Imprisonment and the Lash

OB-OD534_0602fl_G_20110602121552 Peter Moskos in the WSJ (via Crooked Timber):

Not too long ago, in 1970, America had 380,000 incarcerated people. That was considered normal. Today, thanks in large part to a misguided war on drugs and get-tough sentencing laws, there are 2.3 million Americans behind bars. Something has gone terribly wrong. Never in the history of the world has a country locked up so many of its people. We have more prisoners than soldiers. We have more prisons than China, and they have a billion more people than we do.

The problem is so abysmal in California that the Supreme Court ordered 33,000 prisoners to be housed elsewhere or released. But even this is a drop in the bucket, compared to what is needed to bring our levels of incarceration back to what is acceptable for a free and civilized republic. Were California to return to its 1970s rate of incarceration, it would have to release more than 120,000 criminals.

Today’s prison reformers—and I wish them well—tinker with the machinery of incarceration while being dismissed too readily as soft on criminals. And even the most progressive reformer has no plan to reduce our prison population by 85%. I do: let’s bring back the lash.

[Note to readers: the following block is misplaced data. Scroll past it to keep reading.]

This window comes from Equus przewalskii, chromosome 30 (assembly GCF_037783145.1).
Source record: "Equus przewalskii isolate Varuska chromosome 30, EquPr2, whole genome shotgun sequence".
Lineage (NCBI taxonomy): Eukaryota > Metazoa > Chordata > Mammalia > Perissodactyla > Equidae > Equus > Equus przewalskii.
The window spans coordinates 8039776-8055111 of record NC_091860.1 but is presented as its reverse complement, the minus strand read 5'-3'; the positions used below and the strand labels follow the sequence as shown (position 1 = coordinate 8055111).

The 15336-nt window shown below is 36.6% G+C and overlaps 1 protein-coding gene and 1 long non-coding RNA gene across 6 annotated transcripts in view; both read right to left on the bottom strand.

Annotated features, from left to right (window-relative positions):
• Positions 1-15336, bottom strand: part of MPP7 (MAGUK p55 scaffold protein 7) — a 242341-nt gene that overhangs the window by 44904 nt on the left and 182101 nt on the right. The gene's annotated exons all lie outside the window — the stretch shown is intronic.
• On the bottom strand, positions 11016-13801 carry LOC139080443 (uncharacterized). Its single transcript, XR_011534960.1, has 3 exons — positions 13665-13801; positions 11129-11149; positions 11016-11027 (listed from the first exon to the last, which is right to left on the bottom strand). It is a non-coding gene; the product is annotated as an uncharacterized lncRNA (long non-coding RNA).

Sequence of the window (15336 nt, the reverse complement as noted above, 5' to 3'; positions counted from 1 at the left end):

If you think flogging is too cruel to even consider, what would you do if given the choice between five years in prison and 10 brutal lashes? You’d probably choose the lash. Wouldn’t we all? What does that say about prison?

We should offer criminals the choice between the status quo of prison and being caned, Singapore-style. If flogging were really so horrible, nobody would choose it. But of course most people would. And that’s my point. I defend flogging because something radical is needed to reduce the cruelty of incarceration.